Most Austrians argue that because of the US's huge budget and trade deficits and low savings rate, the US dollar will decline against foreign currencies and the US stock market will underperform. But most Americans, investing through their 401(k)s or IRAs, buy equities through a generic mutual fund which invests zero or ten percent in international stocks. Those few who have read the research know that 70% US and 30% international is the "optimum" reward versus risk allocation. But even that allocation invests too little in international.
According to Vanguard, the US accounts for 44% of the world's market capitalization with 56% being international. This 44-56 allocation should be the "optimum" allocation. Efficient market theory claims you cannot beat the market. This allocation does not attempt to beat the market. In fact, the standard 70-30 allocation tries to beat the market by speculating that the US market and dollar will outperform foreign markets. This allocation should also satisfy Austrians, like myself, who believe that foreign markets offer better investment opportunities and that most Americans need to increase their international investments.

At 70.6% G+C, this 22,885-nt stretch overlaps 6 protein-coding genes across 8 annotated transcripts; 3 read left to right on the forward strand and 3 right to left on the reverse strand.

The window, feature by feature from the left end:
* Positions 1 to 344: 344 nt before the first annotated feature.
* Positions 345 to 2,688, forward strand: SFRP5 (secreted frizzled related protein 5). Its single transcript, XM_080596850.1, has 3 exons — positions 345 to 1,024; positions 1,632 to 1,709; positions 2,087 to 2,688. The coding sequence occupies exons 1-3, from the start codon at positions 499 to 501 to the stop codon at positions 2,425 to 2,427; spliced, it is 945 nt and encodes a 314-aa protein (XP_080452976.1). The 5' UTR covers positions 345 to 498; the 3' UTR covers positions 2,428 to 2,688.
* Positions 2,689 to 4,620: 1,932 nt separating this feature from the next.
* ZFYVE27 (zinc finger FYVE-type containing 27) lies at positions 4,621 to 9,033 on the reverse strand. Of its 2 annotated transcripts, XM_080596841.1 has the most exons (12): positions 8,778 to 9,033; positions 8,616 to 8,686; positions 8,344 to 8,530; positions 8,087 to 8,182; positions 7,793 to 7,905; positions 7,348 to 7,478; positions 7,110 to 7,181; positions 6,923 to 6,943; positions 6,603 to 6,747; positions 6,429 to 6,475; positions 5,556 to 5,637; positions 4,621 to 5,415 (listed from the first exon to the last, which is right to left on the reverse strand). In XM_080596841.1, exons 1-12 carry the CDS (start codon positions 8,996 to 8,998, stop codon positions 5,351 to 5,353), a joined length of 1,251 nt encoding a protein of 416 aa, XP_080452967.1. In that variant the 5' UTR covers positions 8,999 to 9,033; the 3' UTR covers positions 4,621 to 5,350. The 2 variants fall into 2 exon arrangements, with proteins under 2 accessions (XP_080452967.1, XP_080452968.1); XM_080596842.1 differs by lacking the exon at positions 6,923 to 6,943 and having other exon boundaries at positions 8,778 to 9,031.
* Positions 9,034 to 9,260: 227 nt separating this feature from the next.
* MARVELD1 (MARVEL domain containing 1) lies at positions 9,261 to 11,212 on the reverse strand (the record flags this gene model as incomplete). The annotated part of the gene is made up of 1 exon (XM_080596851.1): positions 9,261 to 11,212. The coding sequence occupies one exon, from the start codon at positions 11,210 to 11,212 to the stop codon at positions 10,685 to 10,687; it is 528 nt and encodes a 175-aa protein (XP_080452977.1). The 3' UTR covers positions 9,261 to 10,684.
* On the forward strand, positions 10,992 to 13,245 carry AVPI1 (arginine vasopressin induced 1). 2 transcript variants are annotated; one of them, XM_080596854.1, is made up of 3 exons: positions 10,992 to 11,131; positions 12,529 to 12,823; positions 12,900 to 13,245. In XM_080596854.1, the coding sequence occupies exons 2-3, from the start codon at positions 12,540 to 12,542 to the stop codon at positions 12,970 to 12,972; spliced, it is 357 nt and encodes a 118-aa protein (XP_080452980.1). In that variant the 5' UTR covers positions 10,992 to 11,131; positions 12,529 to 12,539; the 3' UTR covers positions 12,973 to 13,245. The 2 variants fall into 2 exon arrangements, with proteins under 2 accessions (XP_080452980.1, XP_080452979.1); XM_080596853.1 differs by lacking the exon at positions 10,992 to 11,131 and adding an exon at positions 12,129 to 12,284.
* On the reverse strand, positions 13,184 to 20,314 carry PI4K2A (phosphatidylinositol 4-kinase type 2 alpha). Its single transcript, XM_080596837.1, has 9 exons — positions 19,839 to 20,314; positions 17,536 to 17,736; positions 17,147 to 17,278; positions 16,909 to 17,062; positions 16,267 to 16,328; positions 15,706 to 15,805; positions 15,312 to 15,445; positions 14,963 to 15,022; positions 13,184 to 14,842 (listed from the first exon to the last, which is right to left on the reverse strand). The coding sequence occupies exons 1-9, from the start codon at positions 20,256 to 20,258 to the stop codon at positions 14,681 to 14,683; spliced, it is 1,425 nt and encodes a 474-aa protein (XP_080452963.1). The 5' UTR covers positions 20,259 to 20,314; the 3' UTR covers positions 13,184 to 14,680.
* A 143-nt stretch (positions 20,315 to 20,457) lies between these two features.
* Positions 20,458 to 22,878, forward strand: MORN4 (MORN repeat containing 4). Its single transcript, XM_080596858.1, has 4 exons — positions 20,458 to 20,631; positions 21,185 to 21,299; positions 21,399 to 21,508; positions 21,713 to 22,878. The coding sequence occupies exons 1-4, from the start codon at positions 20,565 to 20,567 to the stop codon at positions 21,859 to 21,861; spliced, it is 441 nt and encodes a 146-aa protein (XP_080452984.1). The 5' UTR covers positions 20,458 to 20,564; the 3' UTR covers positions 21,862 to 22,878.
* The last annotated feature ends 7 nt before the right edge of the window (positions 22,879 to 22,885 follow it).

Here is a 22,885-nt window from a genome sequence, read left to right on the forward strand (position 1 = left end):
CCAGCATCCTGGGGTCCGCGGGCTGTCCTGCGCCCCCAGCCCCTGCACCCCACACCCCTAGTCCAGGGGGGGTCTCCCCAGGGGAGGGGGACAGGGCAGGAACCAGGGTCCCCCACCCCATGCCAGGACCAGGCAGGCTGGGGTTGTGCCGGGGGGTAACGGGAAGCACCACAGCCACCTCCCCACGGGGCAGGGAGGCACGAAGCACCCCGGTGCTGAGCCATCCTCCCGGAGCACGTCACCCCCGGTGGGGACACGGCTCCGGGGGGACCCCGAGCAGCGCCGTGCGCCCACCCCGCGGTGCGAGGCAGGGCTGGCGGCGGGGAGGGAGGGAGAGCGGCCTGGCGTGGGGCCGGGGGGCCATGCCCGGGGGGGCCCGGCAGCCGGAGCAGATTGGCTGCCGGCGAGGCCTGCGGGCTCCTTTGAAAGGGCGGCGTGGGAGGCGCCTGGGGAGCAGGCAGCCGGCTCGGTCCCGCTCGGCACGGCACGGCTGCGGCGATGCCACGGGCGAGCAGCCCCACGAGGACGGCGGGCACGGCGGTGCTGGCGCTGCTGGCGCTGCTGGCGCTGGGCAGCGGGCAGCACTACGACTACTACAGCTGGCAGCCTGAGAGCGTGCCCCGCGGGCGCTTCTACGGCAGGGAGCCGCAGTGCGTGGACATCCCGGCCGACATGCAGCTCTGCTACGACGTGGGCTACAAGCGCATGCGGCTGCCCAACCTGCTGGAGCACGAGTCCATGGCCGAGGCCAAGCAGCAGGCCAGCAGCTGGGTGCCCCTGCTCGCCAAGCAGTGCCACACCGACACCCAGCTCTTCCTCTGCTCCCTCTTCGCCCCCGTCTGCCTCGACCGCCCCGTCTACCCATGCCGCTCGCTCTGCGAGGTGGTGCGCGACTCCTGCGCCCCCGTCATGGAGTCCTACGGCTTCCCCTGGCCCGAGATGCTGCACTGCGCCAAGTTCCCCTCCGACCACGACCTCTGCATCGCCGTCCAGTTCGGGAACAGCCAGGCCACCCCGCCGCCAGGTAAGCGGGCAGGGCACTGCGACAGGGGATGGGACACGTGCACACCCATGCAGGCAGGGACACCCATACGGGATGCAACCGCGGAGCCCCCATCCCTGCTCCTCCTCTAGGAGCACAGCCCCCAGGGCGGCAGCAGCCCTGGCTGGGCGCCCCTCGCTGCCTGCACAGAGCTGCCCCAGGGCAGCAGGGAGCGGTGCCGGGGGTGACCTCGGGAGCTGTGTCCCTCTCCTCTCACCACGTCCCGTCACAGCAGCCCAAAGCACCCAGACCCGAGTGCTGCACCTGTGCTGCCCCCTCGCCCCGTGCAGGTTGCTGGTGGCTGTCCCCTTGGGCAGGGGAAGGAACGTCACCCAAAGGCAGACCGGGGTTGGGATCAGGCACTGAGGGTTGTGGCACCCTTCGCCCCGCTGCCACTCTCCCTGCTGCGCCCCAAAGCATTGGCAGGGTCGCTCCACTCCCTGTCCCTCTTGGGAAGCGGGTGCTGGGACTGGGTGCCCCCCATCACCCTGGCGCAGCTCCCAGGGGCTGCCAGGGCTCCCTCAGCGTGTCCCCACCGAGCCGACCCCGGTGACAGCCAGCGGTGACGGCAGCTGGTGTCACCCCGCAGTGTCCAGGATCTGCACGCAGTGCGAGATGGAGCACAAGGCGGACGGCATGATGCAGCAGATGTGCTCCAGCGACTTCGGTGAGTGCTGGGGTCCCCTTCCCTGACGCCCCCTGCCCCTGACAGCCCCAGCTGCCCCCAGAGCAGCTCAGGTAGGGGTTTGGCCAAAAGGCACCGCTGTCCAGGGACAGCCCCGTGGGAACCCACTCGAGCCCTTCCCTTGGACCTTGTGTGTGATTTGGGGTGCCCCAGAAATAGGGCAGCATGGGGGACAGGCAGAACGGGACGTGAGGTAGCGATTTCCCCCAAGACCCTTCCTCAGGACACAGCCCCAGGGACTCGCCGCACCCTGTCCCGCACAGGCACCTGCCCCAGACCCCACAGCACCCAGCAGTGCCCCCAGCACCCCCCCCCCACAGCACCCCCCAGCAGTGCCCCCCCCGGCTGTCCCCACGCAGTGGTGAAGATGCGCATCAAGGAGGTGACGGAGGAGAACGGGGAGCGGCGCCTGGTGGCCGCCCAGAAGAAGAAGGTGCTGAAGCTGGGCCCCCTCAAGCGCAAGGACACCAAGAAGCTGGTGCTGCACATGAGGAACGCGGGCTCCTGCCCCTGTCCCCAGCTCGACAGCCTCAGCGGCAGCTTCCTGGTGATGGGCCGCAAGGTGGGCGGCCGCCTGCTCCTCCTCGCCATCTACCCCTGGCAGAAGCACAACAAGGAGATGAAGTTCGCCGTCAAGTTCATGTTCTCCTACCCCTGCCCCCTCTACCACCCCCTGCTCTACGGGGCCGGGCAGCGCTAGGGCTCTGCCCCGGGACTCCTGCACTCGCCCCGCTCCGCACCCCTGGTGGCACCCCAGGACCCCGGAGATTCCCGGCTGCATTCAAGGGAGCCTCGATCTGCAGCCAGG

Speculators can deviate from this baseline, but the average investor does not want to have to do research, place trades, or monitor their investments too closely. This 44-56 allocation is a good allocation for investors and a good baseline to start from for speculators.
Vanguard Total World Stock Index Fund Investor Shares (VTWSX) has this exact allocation, but has a 0.25% up front fee and a 0.45% expense ratio. It is actually cheaper to do it yourself with Vanguard Total Stock Market Index Fund Investor Shares (VTSMX) which has no up front fee and a low 0.15% expense ratio and Vanguard FTSE All-World ex-US Index Fund Investor Shares (VFWIX) which also has no up front fee and a 0.40% expense ratio. In total, you'll have worldwide exposure at a cost of just 0.29% per year. You can also trade the ETFs which are VT for the world, VTI for the US, and VEU for the world excluding the US.